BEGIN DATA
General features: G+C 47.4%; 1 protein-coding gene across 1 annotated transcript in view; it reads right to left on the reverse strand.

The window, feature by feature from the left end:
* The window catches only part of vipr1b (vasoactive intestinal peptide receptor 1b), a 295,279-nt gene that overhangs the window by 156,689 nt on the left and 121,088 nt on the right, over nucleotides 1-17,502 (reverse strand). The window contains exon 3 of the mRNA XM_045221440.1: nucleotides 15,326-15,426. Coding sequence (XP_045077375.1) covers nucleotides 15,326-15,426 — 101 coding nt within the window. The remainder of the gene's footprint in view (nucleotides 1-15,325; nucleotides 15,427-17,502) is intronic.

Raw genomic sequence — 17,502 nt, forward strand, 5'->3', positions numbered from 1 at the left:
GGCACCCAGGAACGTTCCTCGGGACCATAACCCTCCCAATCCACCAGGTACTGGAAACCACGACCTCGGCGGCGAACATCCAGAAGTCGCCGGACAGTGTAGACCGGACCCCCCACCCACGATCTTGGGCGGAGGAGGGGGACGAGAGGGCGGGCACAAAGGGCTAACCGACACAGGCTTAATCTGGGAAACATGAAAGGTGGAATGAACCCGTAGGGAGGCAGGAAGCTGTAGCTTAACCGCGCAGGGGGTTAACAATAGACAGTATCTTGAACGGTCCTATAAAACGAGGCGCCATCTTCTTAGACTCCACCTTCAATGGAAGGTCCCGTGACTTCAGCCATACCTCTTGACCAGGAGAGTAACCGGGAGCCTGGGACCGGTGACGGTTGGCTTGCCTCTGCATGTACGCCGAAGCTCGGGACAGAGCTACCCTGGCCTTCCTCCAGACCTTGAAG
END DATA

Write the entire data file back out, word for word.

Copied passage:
General features: G+C 47.4%; 1 protein-coding gene across 1 annotated transcript in view; it reads right to left on the reverse strand.

The window, feature by feature from the left end:
* The window catches only part of vipr1b (vasoactive intestinal peptide receptor 1b), a 295,279-nt gene that overhangs the window by 156,689 nt on the left and 121,088 nt on the right, over nucleotides 1-17,502 (reverse strand). The window contains exon 3 of the mRNA XM_045221440.1: nucleotides 15,326-15,426. Coding sequence (XP_045077375.1) covers nucleotides 15,326-15,426 — 101 coding nt within the window. The remainder of the gene's footprint in view (nucleotides 1-15,325; nucleotides 15,427-17,502) is intronic.

Raw genomic sequence — 17,502 nt, forward strand, 5'->3', positions numbered from 1 at the left:
GGCACCCAGGAACGTTCCTCGGGACCATAACCCTCCCAATCCACCAGGTACTGGAAACCACGACCTCGGCGGCGAACATCCAGAAGTCGCCGGACAGTGTAGACCGGACCCCCCACCCACGATCTTGGGCGGAGGAGGGGGACGAGAGGGCGGGCACAAAGGGCTAACCGACACAGGCTTAATCTGGGAAACATGAAAGGTGGAATGAACCCGTAGGGAGGCAGGAAGCTGTAGCTTAACCGCGCAGGGGGTTAACAATAGACAGTATCTTGAACGGTCCTATAAAACGAGGCGCCATCTTCTTAGACTCCACCTTCAATGGAAGGTCCCGTGACTTCAGCCATACCTCTTGACCAGGAGAGTAACCGGGAGCCTGGGACCGGTGACGGTTGGCTTGCCTCTGCATGTACGCCGAAGCTCGGGACAGAGCTACCCTGGCCTTCCTCCAGACCTTGAAG